How will the researcher interpret the data gathered? Interpretation of qualitative findings is a process of intellectualizing beyond the emerging themes to broader perspectives of the data. In simple terms, interpretation of findings is making sense of the data collected, and an act to identify the lessons learned from the study. In interpreting results, it is helpful to group similar responses into categories then identify usual patterns to derive meanings from what may seem unrelated and wordy responses. This strategy is very important in making sense of the outcomes of focus group discussions and interviews. It must also be remembered that interpretation depends on the point of view, of the researcher. The researcher can interpret qualitative findings by the following:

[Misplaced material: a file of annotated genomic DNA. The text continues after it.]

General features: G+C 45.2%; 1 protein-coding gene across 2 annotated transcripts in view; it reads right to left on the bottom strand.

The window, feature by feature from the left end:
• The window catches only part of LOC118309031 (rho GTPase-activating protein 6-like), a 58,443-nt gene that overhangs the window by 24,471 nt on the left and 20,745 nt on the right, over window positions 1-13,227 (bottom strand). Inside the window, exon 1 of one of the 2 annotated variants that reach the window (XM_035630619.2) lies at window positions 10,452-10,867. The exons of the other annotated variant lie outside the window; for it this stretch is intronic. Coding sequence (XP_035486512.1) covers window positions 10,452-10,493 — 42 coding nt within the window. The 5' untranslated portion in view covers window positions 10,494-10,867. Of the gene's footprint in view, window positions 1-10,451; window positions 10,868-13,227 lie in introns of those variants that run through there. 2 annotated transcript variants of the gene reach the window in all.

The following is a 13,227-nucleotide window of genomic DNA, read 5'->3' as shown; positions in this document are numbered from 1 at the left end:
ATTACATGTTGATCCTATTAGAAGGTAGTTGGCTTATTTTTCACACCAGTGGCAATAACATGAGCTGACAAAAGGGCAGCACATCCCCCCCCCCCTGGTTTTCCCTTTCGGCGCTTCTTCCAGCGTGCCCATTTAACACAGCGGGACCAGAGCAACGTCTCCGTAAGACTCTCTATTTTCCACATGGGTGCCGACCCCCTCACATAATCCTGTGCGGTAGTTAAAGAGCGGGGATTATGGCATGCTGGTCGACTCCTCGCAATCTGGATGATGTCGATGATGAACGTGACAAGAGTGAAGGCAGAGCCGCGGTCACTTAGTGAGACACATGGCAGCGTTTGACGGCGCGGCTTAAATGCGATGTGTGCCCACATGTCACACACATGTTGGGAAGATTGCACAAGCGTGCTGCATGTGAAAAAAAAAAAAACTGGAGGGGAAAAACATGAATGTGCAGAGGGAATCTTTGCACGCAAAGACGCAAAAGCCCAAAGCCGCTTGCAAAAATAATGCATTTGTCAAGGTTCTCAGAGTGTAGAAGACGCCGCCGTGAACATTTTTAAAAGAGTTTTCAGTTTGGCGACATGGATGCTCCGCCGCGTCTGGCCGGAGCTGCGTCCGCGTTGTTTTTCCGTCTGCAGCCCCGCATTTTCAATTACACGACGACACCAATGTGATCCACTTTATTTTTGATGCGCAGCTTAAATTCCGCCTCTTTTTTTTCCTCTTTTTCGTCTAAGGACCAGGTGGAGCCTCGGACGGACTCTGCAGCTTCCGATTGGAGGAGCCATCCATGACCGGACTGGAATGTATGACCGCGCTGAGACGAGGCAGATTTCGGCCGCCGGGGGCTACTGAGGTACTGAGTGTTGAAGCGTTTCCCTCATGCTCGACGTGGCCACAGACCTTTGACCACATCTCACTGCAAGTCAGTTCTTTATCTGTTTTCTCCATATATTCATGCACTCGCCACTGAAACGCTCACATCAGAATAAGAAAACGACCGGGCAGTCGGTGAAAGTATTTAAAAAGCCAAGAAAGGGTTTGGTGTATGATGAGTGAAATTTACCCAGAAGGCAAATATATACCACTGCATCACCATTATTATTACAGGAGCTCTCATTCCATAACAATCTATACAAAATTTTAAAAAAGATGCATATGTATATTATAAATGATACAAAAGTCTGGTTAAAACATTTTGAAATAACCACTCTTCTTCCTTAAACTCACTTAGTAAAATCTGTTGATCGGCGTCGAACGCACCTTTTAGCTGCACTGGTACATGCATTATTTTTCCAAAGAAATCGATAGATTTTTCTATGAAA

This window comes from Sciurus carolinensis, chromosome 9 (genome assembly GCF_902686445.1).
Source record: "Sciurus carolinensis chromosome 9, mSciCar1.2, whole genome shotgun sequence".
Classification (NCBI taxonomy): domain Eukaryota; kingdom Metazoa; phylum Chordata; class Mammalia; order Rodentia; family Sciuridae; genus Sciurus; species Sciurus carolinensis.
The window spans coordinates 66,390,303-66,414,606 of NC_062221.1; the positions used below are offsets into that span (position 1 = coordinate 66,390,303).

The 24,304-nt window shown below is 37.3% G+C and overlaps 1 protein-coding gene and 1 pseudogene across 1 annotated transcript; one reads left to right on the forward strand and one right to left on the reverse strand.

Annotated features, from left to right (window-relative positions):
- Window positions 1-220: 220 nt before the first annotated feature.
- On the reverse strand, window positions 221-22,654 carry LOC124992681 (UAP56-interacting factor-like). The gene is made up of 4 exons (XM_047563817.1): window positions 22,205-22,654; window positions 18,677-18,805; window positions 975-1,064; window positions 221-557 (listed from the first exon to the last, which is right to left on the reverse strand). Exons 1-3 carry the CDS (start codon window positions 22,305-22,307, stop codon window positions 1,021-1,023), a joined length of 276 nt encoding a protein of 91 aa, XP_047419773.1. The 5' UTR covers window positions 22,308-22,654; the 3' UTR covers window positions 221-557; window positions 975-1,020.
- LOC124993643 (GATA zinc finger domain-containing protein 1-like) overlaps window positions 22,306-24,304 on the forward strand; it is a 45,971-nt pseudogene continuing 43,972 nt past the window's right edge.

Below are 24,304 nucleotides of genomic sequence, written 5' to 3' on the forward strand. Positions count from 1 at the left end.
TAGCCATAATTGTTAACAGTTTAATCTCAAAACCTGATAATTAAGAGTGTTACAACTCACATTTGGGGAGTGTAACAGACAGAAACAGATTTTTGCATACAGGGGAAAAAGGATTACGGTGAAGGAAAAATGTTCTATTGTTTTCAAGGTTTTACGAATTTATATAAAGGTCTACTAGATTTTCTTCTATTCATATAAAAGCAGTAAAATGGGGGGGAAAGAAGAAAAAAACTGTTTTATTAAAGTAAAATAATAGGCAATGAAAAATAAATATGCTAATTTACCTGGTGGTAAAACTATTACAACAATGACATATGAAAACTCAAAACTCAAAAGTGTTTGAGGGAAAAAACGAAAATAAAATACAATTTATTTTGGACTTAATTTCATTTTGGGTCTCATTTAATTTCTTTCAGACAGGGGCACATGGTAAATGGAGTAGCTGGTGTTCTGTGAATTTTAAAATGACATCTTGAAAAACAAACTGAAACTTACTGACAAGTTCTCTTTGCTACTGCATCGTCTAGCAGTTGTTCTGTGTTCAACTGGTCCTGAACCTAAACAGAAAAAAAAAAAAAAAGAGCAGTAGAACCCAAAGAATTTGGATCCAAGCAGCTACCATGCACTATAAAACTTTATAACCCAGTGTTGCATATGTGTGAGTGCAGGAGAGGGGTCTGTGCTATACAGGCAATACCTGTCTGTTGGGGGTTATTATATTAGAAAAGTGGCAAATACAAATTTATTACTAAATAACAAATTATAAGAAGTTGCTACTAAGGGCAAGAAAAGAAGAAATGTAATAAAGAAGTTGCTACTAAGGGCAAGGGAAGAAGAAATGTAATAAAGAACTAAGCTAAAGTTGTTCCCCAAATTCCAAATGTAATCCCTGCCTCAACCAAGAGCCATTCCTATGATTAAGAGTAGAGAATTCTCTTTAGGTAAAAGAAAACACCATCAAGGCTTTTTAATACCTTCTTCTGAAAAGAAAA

This strategy involves asking questions about the investigation and taking note of the possible results that can be drawn without actually making one. It may also include findings suggested by the data gathered, which are not part of the initial plan but can be considered for future research.
Interpreting and sharing data can be based on the researcher’s prior knowledge and comprehension of the context. It must be noted that the researcher has a sole point of view from becoming an expert on his/her data.
Colleagues in the same field can provide insights. However, the disadvantage of having many advices may give concurring or conflicting opinions.
Using other sources can be helpful in drawing out connections or supporting results and emphasize contributions of the research to the body of research.
The attempt to develop a theory from the data collected will connect the present study to larger issues and helps in the abstraction and applications of localized findings. This may also include further meanings to the data of the study.